Llibre Vermell / Millenarium
EL LLIBRE VERMELL • Christophe Deslignes, dir; Millenarium; Namur CCh; Psallentes; Les Pastoureux • RICERCAR 260 (79:30 Text and Translation)
“The Red Book,” as it is known from its 19th-century binding, is the only volume that survived when Montserrat abbey was burnt by Napoleon’s troops in 1811, but only because its borrower had not returned it (and his heirs only sold it back to its rightful owners in 1885). It includes a unique collection of 10 songs, intended to be sung and danced by pilgrims who came to venerate the reputedly miraculous statue of the Blessed Virgin and child that had been displayed there since the late 12th century. The collection has been recorded at least 21 times, in addition to single songs done many times over. The first piece is a chant antiphon (sung in canon) in unique Catalan chant notation, but the rest are Ars Nova in style. Two of them are brief canons, while the remaining seven (two set to vernacular texts) are strophic in structure. The first two recordings under Thomas Binkley and Jose Luis Ochoa de Olza (both later on CD) included generally one strophe of each song; since then, most songs have been recorded complete except Mariam matrem virginem , for which all five strophes are included only in this and two other known recordings (four of the complete sets have not been checked). Jordi Savall (13:3) was the first nearly complete recording, lacking only two strophes of Mariam matrem virginem . Next was Berry Hayward, who performed the two vernacular pieces only instrumentally. Philip Pickett (16:4) dragged everything out to 70 minutes without fillers or the two missing verses of the same hymn. Brigitte Lesne (18:6) offered the best version since Savall, matching his panoply of performing forces including children. Ensemble Micrologus on Discant 1008 was recorded uniquely at the abbey of Montserrat and furnished the first complete version of the same hymn. Carlos Magraner on Licanus 0201 also offered that hymn complete.
Now Christophe Deslignes, like the last two, brings together a variety of performers to elicit the ambiance of a gathering of pilgrims celebrating their devotion. There are 20 tracks here, the other 10 tracks offering an opening procession of pilgrims, five Gregorian chants, and four instrumental pieces, all in the spirit of the book. Unlike some recorded sets that preserve the order of the book, this one does not, though Ad mortem festinamus , the danse macabre that breaks the pattern of Marian devotion dominating the book, always comes last. The two brief canons, one after the other in the book, have been recorded a couple of times as a single canon (by Joel Cohen and Brigitte Lesne) or at least in sequence, but here they are separated. Like several other successful versions, this ensemble of men, women, and children accompanied by instruments elicits the ambiance of a disparate group of pilgrims spending the night in the open space before the abbey church, celebrating in folk style the devotion that brought them together. To appreciate their situation, it helps to picture the monastery perched on the side of a mountain more than halfway up to the 4,000-foot peak. Access is roundabout even now and must always have been difficult at best. Yet it has always drawn hordes of pilgrims and visitors. (Stunning photos can be found easily by a Web search.)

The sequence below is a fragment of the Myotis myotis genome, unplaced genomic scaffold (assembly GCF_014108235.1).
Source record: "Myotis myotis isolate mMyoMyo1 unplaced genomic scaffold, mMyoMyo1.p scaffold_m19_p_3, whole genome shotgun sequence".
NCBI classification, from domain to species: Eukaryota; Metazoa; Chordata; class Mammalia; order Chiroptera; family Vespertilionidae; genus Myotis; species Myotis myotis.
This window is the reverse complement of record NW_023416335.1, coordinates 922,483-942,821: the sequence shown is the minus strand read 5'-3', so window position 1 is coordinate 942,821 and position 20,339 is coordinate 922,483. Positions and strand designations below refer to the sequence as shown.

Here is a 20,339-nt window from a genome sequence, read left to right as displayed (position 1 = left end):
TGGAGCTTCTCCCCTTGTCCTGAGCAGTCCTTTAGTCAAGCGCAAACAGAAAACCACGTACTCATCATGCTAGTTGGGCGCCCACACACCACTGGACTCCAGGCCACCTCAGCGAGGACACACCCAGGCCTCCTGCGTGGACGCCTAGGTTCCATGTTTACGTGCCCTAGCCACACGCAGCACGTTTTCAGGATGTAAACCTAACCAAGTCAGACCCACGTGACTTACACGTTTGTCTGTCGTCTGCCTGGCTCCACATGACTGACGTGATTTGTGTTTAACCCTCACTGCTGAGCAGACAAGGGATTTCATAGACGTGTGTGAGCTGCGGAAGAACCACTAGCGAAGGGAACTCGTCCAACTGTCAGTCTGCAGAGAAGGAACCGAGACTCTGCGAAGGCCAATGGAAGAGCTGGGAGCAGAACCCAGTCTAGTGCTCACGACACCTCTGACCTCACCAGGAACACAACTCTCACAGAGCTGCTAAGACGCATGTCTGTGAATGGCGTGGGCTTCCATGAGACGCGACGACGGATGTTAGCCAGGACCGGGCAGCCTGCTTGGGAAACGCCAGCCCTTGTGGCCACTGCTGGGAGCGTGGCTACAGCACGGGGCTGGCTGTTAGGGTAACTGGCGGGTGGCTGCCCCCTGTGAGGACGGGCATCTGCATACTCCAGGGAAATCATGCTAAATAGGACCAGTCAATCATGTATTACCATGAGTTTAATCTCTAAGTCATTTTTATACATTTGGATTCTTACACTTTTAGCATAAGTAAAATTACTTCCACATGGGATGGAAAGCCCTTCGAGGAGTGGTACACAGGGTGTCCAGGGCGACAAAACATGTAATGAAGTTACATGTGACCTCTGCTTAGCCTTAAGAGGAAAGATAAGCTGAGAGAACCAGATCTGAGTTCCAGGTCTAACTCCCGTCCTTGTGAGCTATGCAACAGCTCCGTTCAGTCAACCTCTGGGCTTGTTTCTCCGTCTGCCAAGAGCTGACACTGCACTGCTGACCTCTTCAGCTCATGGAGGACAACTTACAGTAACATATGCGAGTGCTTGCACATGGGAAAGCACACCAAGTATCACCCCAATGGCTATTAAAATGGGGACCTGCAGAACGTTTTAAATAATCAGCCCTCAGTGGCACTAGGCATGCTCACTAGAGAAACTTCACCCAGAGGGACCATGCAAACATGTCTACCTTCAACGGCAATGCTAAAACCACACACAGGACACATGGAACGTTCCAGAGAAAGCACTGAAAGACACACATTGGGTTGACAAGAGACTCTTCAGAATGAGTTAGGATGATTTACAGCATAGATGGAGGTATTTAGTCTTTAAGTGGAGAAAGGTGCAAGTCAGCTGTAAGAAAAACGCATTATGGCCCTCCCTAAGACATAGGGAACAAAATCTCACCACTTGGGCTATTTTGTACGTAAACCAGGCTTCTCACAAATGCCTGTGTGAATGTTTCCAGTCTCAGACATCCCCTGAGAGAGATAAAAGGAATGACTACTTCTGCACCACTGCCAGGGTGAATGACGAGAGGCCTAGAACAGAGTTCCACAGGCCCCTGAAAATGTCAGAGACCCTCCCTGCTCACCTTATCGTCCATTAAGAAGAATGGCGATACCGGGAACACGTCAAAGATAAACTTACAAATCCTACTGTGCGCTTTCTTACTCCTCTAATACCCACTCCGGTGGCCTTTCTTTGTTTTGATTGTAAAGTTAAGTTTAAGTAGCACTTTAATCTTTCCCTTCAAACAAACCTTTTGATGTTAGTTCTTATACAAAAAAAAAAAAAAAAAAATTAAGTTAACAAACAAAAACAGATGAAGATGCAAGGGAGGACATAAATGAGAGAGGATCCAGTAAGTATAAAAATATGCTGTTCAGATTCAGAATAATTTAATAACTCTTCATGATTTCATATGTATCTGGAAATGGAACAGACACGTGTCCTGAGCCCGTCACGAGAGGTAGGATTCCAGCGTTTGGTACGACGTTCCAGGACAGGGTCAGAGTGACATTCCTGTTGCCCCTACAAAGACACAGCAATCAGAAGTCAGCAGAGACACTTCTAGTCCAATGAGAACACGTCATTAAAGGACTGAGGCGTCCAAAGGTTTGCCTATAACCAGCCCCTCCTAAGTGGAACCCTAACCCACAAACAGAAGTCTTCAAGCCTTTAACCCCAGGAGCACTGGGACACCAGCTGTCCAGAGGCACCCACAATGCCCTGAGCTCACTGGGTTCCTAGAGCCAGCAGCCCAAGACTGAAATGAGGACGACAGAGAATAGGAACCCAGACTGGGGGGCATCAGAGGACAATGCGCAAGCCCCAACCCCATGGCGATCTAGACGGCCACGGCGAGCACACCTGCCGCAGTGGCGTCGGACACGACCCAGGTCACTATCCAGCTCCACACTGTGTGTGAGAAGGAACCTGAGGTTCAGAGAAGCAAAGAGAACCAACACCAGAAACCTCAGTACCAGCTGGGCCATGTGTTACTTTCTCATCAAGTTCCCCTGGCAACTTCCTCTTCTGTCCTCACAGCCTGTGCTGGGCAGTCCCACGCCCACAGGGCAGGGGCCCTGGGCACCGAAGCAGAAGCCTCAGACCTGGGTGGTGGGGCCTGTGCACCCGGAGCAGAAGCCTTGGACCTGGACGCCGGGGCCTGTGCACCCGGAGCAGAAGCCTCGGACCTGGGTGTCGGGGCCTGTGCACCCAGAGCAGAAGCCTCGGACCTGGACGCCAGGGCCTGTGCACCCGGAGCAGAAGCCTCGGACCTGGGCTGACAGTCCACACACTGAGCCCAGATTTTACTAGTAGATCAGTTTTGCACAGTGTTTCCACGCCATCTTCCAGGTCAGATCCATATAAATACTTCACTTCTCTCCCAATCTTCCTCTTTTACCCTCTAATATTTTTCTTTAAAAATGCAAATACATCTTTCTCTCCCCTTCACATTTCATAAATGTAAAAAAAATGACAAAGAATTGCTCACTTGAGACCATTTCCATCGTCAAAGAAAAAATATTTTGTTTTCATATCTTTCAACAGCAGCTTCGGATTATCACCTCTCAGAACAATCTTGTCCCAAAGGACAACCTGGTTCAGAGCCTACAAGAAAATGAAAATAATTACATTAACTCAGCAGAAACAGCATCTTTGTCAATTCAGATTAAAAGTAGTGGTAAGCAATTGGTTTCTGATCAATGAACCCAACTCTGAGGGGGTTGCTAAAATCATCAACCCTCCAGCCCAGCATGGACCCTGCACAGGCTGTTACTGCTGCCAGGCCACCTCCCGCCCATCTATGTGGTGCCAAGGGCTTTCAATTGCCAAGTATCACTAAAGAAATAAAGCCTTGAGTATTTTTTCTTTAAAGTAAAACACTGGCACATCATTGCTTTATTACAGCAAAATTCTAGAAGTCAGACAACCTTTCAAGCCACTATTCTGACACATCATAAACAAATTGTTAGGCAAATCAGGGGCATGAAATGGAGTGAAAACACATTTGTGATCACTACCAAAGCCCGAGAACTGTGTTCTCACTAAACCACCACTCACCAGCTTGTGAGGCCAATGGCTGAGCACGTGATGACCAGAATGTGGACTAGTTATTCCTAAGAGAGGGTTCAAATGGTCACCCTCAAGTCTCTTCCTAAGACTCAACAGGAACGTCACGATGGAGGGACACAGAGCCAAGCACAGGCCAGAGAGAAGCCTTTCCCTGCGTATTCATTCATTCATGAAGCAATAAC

Deslignes’s version ranks with the best. The Discant and Licanus discs mentioned above are also fine, though children’s voices would have added something more. Among older versions, Savall and Lesne are still fine. A good and inexpensive resource for further understanding is the facsimile, edition, and commentary by Maricarmen Gómez i Muntané, El Llibre Vermell de Montserrat , which includes an English summary in the Catalan edition of 2000 (the Spanish edition of 1990 had no English summary). Don’t pass up Deslignes’s rousing presentation.
FANFARE: J. F. Weber
Catalog Number: RIC260
Composer: Anonymous, Gradual of Ali Anonymous, Xavier Terrazza
Conductor: Christophe Deslignes
Orchestra/Ensemble: Millenarium, Namur Chamber Choir